Summer Instructors

The Energy and Resources Group summer instructors understand the complex and interdisciplinary nature of sustainability. All have significant experience teaching and/or professional experience in the subject areas of their courses. For course descriptions and schedule, visit our Summer Curriculum and Schedule page.

Unless otherwise stated, office hours take place at 310 Barrows Hall.
 

SAMUEL EVANS

Course: Economics of Climate Change
Office Hours: Thursdays 11:00 AM-1:00 PM

Sam Evans is an environmental and natural resource economist who specializes in the economics of climate change and the design of climate policy. He is an expert in computable general equilibrium modeling of climate and energy policies, and has worked extensively on evaluating the impacts California’s and China’s long term decarbonization strategies. Sam is currently a postdoc in the Environmental Science, Policy, and Management (ESPM) Department at UC, Berkeley and an adjunct professor in the Lokey School of Business and Public Policy at Mills College in Oakland. Before coming to Berkeley, he received his Ph.D in agricultural and resource economics from Colorado State University where he was a NSF IGERT fellow in multidisciplinary approaches to sustainable bioenergy.
 

JULIAN FULTON

Course: California Water
Office Hours: Tuesdays and Thursdays 10:30-11:30 AM

Julian Fulton is an Assistant Professor of Environmental Studies at California State University Sacramento, where he teaches and conducts research on issues related to water sustainability. He is interested in the relationships between water use and economic development, focusing on modeling and governance. Julian’s current research focuses on the water-energy-climate nexus, California’s water footprint, and global trade in virtual water. His previous research includes water conservation strategies among California utilities and, as a Fulbright Fellow, European flood management policy. His work is published in peer-reviewed journals, book chapters, think tank publications, and governmental reports from California to the international level. Julian received his PhD in ERG, his MSc in Civil and Environmental Engineering, and his BA in International Development Studies, all from UC Berkeley.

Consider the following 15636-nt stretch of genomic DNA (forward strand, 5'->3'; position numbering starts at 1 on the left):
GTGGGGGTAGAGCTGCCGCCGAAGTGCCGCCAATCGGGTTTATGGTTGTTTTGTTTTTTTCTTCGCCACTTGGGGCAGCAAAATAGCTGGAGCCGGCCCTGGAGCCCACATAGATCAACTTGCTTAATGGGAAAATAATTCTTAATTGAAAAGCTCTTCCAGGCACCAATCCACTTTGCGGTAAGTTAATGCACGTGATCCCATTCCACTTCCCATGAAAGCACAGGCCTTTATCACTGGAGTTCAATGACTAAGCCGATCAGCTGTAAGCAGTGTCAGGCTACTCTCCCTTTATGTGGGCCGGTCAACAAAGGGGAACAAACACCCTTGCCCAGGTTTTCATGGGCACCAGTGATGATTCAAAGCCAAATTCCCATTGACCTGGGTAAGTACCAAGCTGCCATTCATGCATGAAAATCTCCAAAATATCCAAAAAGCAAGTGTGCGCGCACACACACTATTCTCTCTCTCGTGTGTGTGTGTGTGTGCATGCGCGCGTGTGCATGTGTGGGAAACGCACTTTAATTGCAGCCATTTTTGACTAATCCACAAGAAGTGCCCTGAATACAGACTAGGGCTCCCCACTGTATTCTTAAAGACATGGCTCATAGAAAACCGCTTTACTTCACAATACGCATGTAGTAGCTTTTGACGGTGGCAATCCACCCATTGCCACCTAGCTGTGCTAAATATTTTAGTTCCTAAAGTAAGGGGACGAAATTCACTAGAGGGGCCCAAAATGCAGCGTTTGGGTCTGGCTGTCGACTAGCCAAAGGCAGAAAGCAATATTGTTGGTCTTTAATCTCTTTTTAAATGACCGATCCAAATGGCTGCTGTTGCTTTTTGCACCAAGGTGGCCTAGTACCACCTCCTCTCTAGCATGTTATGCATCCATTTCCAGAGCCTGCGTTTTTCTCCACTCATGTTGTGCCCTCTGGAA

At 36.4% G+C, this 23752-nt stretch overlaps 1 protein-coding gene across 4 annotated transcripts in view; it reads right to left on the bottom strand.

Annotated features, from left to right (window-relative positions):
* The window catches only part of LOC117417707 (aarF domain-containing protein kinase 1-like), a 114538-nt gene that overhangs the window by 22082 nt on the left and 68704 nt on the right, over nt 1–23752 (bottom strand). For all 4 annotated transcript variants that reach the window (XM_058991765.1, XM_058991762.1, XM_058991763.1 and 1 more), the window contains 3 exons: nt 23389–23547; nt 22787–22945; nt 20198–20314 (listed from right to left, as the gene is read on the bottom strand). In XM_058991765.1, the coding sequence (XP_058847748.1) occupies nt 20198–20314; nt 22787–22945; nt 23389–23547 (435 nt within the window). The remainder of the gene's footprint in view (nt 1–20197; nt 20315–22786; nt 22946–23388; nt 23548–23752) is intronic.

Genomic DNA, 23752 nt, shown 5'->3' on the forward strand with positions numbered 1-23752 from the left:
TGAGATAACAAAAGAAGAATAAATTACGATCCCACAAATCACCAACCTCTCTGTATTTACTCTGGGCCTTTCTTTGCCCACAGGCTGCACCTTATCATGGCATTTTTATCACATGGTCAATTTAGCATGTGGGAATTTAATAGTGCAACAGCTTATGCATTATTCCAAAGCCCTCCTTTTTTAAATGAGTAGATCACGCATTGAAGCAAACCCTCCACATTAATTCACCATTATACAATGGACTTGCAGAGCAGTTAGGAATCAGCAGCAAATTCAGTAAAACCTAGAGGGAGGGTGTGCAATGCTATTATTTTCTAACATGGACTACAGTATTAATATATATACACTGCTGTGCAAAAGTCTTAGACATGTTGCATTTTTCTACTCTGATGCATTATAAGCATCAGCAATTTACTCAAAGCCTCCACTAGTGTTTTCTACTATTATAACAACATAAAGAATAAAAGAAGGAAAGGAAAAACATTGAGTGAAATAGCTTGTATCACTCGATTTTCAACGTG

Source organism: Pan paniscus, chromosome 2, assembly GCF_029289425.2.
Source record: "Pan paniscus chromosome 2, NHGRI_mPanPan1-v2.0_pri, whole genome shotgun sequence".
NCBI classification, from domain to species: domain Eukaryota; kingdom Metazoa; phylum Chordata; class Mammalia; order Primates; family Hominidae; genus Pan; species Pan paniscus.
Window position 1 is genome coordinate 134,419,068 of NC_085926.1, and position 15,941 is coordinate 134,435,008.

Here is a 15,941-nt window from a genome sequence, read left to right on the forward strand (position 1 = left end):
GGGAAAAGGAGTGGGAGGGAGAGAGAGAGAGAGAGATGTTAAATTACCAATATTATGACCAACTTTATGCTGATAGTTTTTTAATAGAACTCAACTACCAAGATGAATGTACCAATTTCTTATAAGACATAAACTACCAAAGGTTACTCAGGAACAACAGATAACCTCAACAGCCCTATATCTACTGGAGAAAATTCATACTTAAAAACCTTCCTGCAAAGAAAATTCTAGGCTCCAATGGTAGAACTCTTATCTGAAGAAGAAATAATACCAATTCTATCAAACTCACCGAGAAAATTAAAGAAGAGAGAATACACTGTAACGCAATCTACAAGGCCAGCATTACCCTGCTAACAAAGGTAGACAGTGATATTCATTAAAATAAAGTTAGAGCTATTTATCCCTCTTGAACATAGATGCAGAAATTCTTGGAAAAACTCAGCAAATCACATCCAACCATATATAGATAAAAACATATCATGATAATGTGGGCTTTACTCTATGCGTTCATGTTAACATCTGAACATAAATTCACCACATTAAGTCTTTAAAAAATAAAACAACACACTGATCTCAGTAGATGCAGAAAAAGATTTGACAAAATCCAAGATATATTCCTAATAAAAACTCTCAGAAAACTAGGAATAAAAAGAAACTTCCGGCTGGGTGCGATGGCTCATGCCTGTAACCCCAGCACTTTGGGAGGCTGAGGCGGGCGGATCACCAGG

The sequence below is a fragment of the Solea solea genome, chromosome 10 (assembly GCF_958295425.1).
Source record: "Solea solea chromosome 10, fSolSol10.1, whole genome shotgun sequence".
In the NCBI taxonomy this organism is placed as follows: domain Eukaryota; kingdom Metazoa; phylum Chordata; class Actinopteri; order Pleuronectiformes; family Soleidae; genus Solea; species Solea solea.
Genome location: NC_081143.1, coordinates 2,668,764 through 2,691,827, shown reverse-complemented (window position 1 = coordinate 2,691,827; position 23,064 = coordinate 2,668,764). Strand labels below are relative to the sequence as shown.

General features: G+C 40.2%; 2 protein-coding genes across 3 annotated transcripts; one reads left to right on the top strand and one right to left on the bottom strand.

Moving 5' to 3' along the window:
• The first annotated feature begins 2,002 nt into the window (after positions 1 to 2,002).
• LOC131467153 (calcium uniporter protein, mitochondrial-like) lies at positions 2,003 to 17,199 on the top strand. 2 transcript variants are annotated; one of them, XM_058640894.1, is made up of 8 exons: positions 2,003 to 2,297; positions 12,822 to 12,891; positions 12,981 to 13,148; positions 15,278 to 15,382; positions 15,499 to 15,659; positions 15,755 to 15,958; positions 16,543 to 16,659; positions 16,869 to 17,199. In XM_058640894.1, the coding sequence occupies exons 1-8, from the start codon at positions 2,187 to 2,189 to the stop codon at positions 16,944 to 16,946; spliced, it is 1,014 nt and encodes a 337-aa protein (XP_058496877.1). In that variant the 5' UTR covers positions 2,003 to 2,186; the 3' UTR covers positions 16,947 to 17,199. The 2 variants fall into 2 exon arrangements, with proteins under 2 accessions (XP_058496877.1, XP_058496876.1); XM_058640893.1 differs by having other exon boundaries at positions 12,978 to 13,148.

AMBER KERR

Courses: Energy and Society, Ecology and Society
Office Hours: Wednesdays and Fridays 10:30-11:45 AM

Amber Kerr is an agricultural ecologist focusing on climate change impacts and adaptation. She has studied nutrient cycling in California grasslands (Stanford University, Earth Systems, BS/MS 2002), drought resilience of maize-legume agroforestry systems in Malawi (UC Berkeley, Energy and Resources Group, Ph.D. 2012), and climate adaptation options for California specialty crop farmers (UC Davis, postdoctoral scholar, 2014-2016). While an ERG Ph.D. student, Amber also worked on projects including greenhouse gas inventory methods for California, state-level renewable energy innovation strategies, and global comparisons of financial debt with ecological debt. She is currently an adjunct instructor of Biology and Environmental Science at Las Positas College in Livermore.

Amber grew up in Queensland, Australia, but has deep roots in California (including parents who met as UC Berkeley undergraduates). She lives in Mountain View with her husband and two young children. In her not-so-abundant spare time, Amber can be found at the local farmer’s market, running on Stevens Creek Trail, serving on the MV City Council’s Environmental Sustainability Task Force, and reminding her toddler to pick only the RED strawberries.
 

THOMAS POWELL

Course: Environmental Classics
Office Hours: Wednesdays and Fridays 1:30 to 3:00 PM

Tom Powell is a forest ecologist that uses empirical and theoretical approaches to understand how terrestrial ecosystems respond to and recover from anthropogenic and natural disturbances. He is currently a postdoctoral fellow working on the NGEE-Tropics project at LBNL. He uses process-based models to understand how climate change will alter demographic rates, community composition and ecosystem function of tropical and western conifer forests. He also enjoys spending as much time as possible in the field making tree physiological and biometric measurements to parameterize and validate his process-based forest models. Prior to joining the lab, Tom received a PhD from Harvard University. His thesis was about the effects of severe drought on the Amazon rainforest. He received a MS in forestry from the University of Florida and a BS in natural resources from the University of the South. Tom also worked as a research scientist with the Smithsonian Environmental Research Center investigating the effects of elevated CO2 and fire on Florida scrub-oak ecosystems. While at the Smithsonian, Tom and his colleagues spent many lunch hours discussing environmental literature, many of which are covered in the Environmental Classics course. He started his career working as a forester in Nepal securing non-timber forest products and water resources for Himalayan village communities.